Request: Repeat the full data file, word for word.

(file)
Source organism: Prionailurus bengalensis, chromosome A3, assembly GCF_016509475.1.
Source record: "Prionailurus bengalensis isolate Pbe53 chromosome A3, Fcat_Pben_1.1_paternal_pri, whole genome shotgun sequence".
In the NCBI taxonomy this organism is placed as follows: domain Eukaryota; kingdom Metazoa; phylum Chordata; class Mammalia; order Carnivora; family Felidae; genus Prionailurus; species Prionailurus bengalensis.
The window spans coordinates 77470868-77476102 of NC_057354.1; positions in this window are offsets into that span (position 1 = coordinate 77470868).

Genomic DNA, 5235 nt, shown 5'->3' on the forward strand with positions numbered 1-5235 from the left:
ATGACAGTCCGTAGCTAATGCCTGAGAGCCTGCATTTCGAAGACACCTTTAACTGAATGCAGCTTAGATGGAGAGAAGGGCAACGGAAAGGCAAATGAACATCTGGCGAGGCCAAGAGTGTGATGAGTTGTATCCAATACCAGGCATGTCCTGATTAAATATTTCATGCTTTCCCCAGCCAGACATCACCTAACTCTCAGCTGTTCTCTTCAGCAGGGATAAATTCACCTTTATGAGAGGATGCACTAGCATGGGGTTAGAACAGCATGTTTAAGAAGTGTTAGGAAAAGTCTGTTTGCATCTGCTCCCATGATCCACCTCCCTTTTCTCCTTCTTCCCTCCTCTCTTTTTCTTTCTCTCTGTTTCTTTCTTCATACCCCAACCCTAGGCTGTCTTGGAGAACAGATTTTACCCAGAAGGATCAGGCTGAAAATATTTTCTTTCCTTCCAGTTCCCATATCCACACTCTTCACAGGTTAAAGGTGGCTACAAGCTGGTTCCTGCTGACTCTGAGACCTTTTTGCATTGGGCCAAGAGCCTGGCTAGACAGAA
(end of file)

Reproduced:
Source organism: Prionailurus bengalensis, chromosome A3, assembly GCF_016509475.1.
Source record: "Prionailurus bengalensis isolate Pbe53 chromosome A3, Fcat_Pben_1.1_paternal_pri, whole genome shotgun sequence".
In the NCBI taxonomy this organism is placed as follows: domain Eukaryota; kingdom Metazoa; phylum Chordata; class Mammalia; order Carnivora; family Felidae; genus Prionailurus; species Prionailurus bengalensis.
The window spans coordinates 77470868-77476102 of NC_057354.1; positions in this window are offsets into that span (position 1 = coordinate 77470868).

Genomic DNA, 5235 nt, shown 5'->3' on the forward strand with positions numbered 1-5235 from the left:
ATGACAGTCCGTAGCTAATGCCTGAGAGCCTGCATTTCGAAGACACCTTTAACTGAATGCAGCTTAGATGGAGAGAAGGGCAACGGAAAGGCAAATGAACATCTGGCGAGGCCAAGAGTGTGATGAGTTGTATCCAATACCAGGCATGTCCTGATTAAATATTTCATGCTTTCCCCAGCCAGACATCACCTAACTCTCAGCTGTTCTCTTCAGCAGGGATAAATTCACCTTTATGAGAGGATGCACTAGCATGGGGTTAGAACAGCATGTTTAAGAAGTGTTAGGAAAAGTCTGTTTGCATCTGCTCCCATGATCCACCTCCCTTTTCTCCTTCTTCCCTCCTCTCTTTTTCTTTCTCTCTGTTTCTTTCTTCATACCCCAACCCTAGGCTGTCTTGGAGAACAGATTTTACCCAGAAGGATCAGGCTGAAAATATTTTCTTTCCTTCCAGTTCCCATATCCACACTCTTCACAGGTTAAAGGTGGCTACAAGCTGGTTCCTGCTGACTCTGAGACCTTTTTGCATTGGGCCAAGAGCCTGGCTAGACAGAA